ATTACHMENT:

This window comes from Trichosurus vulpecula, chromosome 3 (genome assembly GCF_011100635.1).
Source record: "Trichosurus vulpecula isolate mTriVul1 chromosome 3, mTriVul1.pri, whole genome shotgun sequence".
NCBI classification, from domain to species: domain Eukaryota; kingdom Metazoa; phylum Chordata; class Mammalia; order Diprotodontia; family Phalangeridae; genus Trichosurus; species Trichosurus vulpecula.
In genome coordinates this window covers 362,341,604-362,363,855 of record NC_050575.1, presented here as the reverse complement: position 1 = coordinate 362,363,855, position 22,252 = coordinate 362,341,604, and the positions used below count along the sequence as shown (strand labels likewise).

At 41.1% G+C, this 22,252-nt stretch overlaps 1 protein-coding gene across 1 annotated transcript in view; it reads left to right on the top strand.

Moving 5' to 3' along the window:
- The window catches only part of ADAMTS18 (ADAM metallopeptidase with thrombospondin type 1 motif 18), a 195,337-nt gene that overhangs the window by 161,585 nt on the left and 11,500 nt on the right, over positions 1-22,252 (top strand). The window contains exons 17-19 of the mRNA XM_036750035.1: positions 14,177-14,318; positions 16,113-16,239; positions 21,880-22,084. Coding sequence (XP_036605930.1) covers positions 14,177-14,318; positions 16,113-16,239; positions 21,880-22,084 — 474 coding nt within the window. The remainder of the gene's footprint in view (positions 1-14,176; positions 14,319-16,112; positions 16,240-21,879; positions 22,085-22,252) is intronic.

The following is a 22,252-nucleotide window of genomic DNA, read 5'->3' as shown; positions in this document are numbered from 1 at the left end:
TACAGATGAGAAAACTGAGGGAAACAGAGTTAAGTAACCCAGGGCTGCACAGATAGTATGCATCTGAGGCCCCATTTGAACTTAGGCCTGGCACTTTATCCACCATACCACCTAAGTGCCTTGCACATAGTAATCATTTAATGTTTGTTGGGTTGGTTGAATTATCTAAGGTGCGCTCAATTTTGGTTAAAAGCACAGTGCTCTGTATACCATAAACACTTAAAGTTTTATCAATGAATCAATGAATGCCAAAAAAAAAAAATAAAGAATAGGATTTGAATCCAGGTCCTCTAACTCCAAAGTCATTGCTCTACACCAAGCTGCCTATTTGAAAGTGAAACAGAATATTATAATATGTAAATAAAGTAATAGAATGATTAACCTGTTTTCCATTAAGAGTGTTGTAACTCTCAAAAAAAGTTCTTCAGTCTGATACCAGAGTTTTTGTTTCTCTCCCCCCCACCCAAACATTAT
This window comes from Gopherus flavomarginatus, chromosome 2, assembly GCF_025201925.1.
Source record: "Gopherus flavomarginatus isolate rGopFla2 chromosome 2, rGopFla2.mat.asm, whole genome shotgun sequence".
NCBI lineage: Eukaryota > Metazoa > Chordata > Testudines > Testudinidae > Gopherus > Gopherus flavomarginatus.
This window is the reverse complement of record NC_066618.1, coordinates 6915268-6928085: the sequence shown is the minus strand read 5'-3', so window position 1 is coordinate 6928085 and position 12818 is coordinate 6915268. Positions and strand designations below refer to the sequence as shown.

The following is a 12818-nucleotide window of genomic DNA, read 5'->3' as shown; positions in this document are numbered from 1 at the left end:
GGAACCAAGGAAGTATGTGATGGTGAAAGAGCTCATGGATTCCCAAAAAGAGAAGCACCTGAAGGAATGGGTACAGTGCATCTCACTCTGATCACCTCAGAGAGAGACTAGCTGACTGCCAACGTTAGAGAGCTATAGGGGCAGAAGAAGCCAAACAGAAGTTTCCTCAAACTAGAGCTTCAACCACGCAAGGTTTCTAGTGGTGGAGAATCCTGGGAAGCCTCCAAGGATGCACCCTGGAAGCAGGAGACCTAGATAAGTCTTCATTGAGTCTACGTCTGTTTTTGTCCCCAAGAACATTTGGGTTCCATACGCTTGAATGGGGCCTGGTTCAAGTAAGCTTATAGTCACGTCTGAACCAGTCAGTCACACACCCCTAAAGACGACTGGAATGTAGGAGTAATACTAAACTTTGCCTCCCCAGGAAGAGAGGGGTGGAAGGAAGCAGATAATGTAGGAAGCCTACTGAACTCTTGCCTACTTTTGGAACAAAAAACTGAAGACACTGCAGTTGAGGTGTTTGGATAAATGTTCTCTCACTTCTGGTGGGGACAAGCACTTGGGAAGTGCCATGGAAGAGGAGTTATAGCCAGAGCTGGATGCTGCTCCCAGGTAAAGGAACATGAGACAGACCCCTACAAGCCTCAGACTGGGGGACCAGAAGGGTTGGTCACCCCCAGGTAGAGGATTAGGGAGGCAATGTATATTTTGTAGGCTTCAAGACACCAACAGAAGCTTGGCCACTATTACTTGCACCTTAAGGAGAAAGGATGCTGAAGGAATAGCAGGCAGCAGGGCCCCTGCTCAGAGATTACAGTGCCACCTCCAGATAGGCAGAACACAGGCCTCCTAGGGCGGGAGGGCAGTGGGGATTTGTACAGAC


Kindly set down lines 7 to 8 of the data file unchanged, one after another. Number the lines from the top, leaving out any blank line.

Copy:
- The window catches only part of ADAMTS18 (ADAM metallopeptidase with thrombospondin type 1 motif 18), a 195,337-nt gene that overhangs the window by 161,585 nt on the left and 11,500 nt on the right, over positions 1-22,252 (top strand). The window contains exons 17-19 of the mRNA XM_036750035.1: positions 14,177-14,318; positions 16,113-16,239; positions 21,880-22,084. Coding sequence (XP_036605930.1) covers positions 14,177-14,318; positions 16,113-16,239; positions 21,880-22,084 — 474 coding nt within the window. The remainder of the gene's footprint in view (positions 1-14,176; positions 14,319-16,112; positions 16,240-21,879; positions 22,085-22,252) is intronic.

The following is a 22,252-nucleotide window of genomic DNA, read 5'->3' as shown; positions in this document are numbered from 1 at the left end: